Cottaging – Michigan

March Break was fast approaching. I had no intention of doing anything specific for the break, but an invite came to me to join a friend and her kids at her sister’s cottage in Michigan’s UP. It’s quite a long drive, but it was an easy one.


After a few days away, I realized that this was a much needed break that I didn’t know I needed.

We skied at the nearby ski hill. I was impressed to discover that blue squares, and black diamonds were true. The runs were fun to explore.

We were lucky enough to hit a powder day.

We stopped for a snack at the Eagle’s Nest, a retro circular cafe perched at the top of the main run the day we went night skiing. I’m a sucker for vintage circular fireplaces and great views.

One day we went into Boyne City to get groceries and check out Shaggy’s Custom Skis. You can upload your own art to their site and have build you your own one of kind skis. Something to add to my bucket list.

Another day we went to Stonehedge Fiber Mill. It was more of an adventure than we bargained for.  Travelling along the snow covered, single lane farm roads that took us there we reached a steep incline. Even with snow tires this was going to be challenge. I crossed my fingers, stepped down on the gas and hoped no one was coming in the opposite direction.  My car struggled but we made to the top. On the return drive I down shifted to save the brakes. As we plateaued at the bottom, a truck slowed down and came to a stop near the intersection ahead. A man in trucker hat, denim overalls and Carhartt coat got out of his car and flagged us down. I slowed and he approached with a clipboard. “Excuse me. Are you a land owner in Wilson County?”, he asked. “No. I’m from Canada”, I replied. My Ontario license plate supporting my claim. “Do you know if anyone is home in these surround Wilson County farms?”, he further asked. “I’m not sure where Wilson County is, but I just bought yarn from Stonehedge Fiber Mill. The owner is there. It’s just up that hill behind me. Turn right at the stop sign and it will be on left soon after”, I responded. He looked up the hill and sighed, like it was a daunting task. He turned back to me and said, “You have a good day now.” And, that was that.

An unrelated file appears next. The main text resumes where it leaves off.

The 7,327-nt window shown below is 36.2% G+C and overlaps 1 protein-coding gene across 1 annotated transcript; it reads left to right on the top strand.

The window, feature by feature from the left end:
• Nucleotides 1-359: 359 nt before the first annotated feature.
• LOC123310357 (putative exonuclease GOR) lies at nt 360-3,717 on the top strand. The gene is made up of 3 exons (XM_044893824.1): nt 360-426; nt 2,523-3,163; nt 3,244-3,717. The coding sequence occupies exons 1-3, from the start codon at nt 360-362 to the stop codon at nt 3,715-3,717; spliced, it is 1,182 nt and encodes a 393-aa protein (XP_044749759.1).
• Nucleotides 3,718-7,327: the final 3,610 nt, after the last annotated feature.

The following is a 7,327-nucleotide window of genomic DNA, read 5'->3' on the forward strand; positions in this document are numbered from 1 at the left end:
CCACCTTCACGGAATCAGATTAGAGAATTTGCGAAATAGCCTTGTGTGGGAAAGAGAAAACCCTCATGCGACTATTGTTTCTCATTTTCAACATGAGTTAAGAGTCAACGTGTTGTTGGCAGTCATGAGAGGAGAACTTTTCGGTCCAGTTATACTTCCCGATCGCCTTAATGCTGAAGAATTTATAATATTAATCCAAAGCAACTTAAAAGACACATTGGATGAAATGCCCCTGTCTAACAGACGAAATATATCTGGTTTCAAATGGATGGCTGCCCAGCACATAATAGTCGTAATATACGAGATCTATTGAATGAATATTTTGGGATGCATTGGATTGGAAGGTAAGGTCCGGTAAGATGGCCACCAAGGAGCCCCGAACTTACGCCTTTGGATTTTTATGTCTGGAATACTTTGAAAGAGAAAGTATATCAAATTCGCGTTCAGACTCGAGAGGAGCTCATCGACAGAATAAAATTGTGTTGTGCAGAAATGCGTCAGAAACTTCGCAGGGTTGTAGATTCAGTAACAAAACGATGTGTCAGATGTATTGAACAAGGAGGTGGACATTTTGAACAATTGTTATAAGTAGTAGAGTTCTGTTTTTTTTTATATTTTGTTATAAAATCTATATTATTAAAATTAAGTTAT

Stonehedge Fiber Mill was worth the effort. The Fiber Shed, pictured below, is over 100 years old. Stocks are low at this time of year, and because it costs so much to heat, with little foot traffic, no one man’s the shop.  The owner, however, can watch for visitors from her office in the mill. She immediately came out, opened the shop and then encouraged us to check what was available in the mill itself. Though she has beautiful solid colours. I was after something distinctly unique – her Stonehedge Crazy yarn.  It’s made up of ends of colours all plied together into a unique unpredictable skein. I can’t wait to knit these.


Back at the cottage, we enjoyed great company, yummy food and the ever changing light on the trees and lake.



Sadly, we had to go home again.


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